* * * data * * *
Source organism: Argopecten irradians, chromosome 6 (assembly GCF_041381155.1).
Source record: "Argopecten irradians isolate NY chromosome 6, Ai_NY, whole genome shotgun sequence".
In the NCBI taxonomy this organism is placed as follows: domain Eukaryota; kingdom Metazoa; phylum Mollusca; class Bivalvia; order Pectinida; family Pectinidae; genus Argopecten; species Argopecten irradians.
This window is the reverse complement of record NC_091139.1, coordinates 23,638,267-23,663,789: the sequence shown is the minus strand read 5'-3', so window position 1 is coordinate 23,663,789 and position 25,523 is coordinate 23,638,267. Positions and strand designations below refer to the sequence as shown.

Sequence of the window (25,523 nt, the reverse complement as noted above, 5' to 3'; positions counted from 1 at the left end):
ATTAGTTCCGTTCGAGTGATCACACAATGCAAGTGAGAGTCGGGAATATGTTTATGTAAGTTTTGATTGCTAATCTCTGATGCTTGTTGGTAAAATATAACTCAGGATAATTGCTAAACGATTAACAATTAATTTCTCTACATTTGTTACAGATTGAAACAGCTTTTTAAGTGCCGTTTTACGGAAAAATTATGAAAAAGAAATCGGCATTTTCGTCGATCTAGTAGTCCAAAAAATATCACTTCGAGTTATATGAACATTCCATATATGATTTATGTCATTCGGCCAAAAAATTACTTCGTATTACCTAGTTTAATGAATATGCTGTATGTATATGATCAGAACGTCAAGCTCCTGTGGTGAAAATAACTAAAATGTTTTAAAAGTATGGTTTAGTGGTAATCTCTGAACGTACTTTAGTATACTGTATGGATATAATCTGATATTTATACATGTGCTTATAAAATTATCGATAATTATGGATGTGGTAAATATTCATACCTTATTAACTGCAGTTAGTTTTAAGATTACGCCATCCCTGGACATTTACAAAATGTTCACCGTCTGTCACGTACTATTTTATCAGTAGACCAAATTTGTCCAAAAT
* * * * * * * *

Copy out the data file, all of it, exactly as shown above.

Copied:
Source organism: Argopecten irradians, chromosome 6 (assembly GCF_041381155.1).
Source record: "Argopecten irradians isolate NY chromosome 6, Ai_NY, whole genome shotgun sequence".
In the NCBI taxonomy this organism is placed as follows: domain Eukaryota; kingdom Metazoa; phylum Mollusca; class Bivalvia; order Pectinida; family Pectinidae; genus Argopecten; species Argopecten irradians.
This window is the reverse complement of record NC_091139.1, coordinates 23,638,267-23,663,789: the sequence shown is the minus strand read 5'-3', so window position 1 is coordinate 23,663,789 and position 25,523 is coordinate 23,638,267. Positions and strand designations below refer to the sequence as shown.

Sequence of the window (25,523 nt, the reverse complement as noted above, 5' to 3'; positions counted from 1 at the left end):
ATTAGTTCCGTTCGAGTGATCACACAATGCAAGTGAGAGTCGGGAATATGTTTATGTAAGTTTTGATTGCTAATCTCTGATGCTTGTTGGTAAAATATAACTCAGGATAATTGCTAAACGATTAACAATTAATTTCTCTACATTTGTTACAGATTGAAACAGCTTTTTAAGTGCCGTTTTACGGAAAAATTATGAAAAAGAAATCGGCATTTTCGTCGATCTAGTAGTCCAAAAAATATCACTTCGAGTTATATGAACATTCCATATATGATTTATGTCATTCGGCCAAAAAATTACTTCGTATTACCTAGTTTAATGAATATGCTGTATGTATATGATCAGAACGTCAAGCTCCTGTGGTGAAAATAACTAAAATGTTTTAAAAGTATGGTTTAGTGGTAATCTCTGAACGTACTTTAGTATACTGTATGGATATAATCTGATATTTATACATGTGCTTATAAAATTATCGATAATTATGGATGTGGTAAATATTCATACCTTATTAACTGCAGTTAGTTTTAAGATTACGCCATCCCTGGACATTTACAAAATGTTCACCGTCTGTCACGTACTATTTTATCAGTAGACCAAATTTGTCCAAAAT